Tuesday, May 21, 2024

Replies: shock pylons

J Bindi

Thank you all for your responses to the following:
I have a patient who has worn the Seattle Air Stance shock, but has = blown the seal a couple of times. He’s a skiier and otherwise very = active. He has tested the TruStep foot and likes that for the = dorsiflexion it affords him while skiing. He would like to try another = type of shock and use it with the TruStep foot (so ReFlex VSP and = Pathfinder are out). I haven’t used many shock pylons. I would welcome = any recommendations and the reasons you like one over another. =20

Replies:

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Try using an endolite TT pylon they are very durable.
I have 2 guys using this pylon that are both 220+ lbs and active. I have = yet had to service them in over a year. You can also talk to Malcolm at = endolite if you want to fine tune the bumpers. He has done some special work in = the past for me with their multiaxial ankles.

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I prefer the Total Shock. I have found that with the increased surface = area for the piston gives you increased durability for your active = patients. TT pylons seem to wear through in to the pylon rather quickly

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try the Century twenty two system, I had a used one apart and liked what I saw. You have a urethane bumper that appears durable, occasional lubrication is all the maintenance I see necessary. I have heard alot of problems associated with the TEC systems so I would = not suggest trying one as of yet.

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We don’t often answer list-server queries, but as we fit = all of the Australian Paralympic skiing team, thought we may assist.

We’ve fitted the Total Shock to a number of our skiers over the years, amongst other shocks. The reason we principally fit the Total Shock is firstly because of the simple adjustability of the torsion & axial compression bumpers, secondly because of the large bearing surface = (unlike the Blatchford TT), thirdly because of its maintenance simplicity (such = as Air-stance), fourthly because of weight and fifthly because temperature = does not alter the function (ala pneumatic/hydraulic shocks).

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The TT pylon from Endolite is a good product and worth a try. Another suggestion is one I have heard of but have not had the opportunity to = try yet. It will require some mechanical ability on the part of your = patient or a quick disconnect unit. The idea is to use an Endolite ankle. The = ankle allows plantarflexion but has a flange on the anterior side to prevent dorsiflexion. The novel approach is to reverse the ankle ONLY for use = in a ski boot. A ski boot requires the ankle be dorsiflexed some but allowed = to dorsiflex even more to work with the knees/hips to help absorb the = impacts of skiing. With the ankle reversed there is no flange on the anterior = side and will allow a lot of dorsiflexion. I heard this from an avid skier/amputee that uses this system to ski with. One other thought. If your patient is pleased with the movement of the college park foot, he should try the genesis II foot from Jim Smith Sales. I have used many = of these feet and am amazed at the amount of dorsiflexion it allows.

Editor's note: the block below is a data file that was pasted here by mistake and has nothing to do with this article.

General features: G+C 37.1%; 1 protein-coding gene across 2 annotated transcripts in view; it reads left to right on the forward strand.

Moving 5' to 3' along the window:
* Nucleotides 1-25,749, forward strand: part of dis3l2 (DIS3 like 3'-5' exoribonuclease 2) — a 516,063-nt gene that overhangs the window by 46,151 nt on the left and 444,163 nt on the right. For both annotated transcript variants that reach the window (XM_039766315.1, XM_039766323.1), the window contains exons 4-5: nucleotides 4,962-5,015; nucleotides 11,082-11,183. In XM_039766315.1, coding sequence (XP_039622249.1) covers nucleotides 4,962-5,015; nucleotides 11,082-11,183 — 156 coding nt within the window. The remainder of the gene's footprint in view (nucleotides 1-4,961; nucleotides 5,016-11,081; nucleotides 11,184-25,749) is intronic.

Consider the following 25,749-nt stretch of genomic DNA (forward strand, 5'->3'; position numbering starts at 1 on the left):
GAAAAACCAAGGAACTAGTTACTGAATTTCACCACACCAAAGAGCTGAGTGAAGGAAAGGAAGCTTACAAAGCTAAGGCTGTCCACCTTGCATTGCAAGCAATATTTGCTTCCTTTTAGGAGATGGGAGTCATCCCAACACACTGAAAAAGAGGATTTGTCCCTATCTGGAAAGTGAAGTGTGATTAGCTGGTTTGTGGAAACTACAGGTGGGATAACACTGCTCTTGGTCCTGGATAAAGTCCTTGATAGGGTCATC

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I have been loyal to the air stance for 5 years, the seals and the 3-4 = times a year rebuild got old but it worked well, it was a good solid unit, I = have now started wearing the Mercury TT pylon from Endolite it is much = lighter and easier to maintain I have had it since June with no problems I an = using it with a mercury foot, this combination works well and with minimal maintenance should last a long time I had a new leg made with this same components, and am very happy with it.

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I highly recommend the Ossur Total Shock – there are 2 or 3 different = styles depending on the application. Not only is it a shock pylon, it is also = a torque absorber. Try it-your patients will like it!

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Randy Whiteside has developed a very nice and lightweight shock/torque absorbing pylon. His company is called Medventions. =20

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Blowout is a common problem with the Airstance and Seattle acknowledges = that fact but they honor their warranty. Try the Century XXII. It uses = solid elastomer bumpers. Avoid the ICON as it isn’t designed for high = activity (amazing!)for anyone over 110 lbs.

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There are a couple of things you may want to consider trying.

Using an endolite t/t shock pylon with the TruStep.
Using an Endolite t/t shock pylon with either the mercury or endloite = dyn resp foot with ankle. Using a century XXII shock pylon/adapter.

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Julie Bindi, CP

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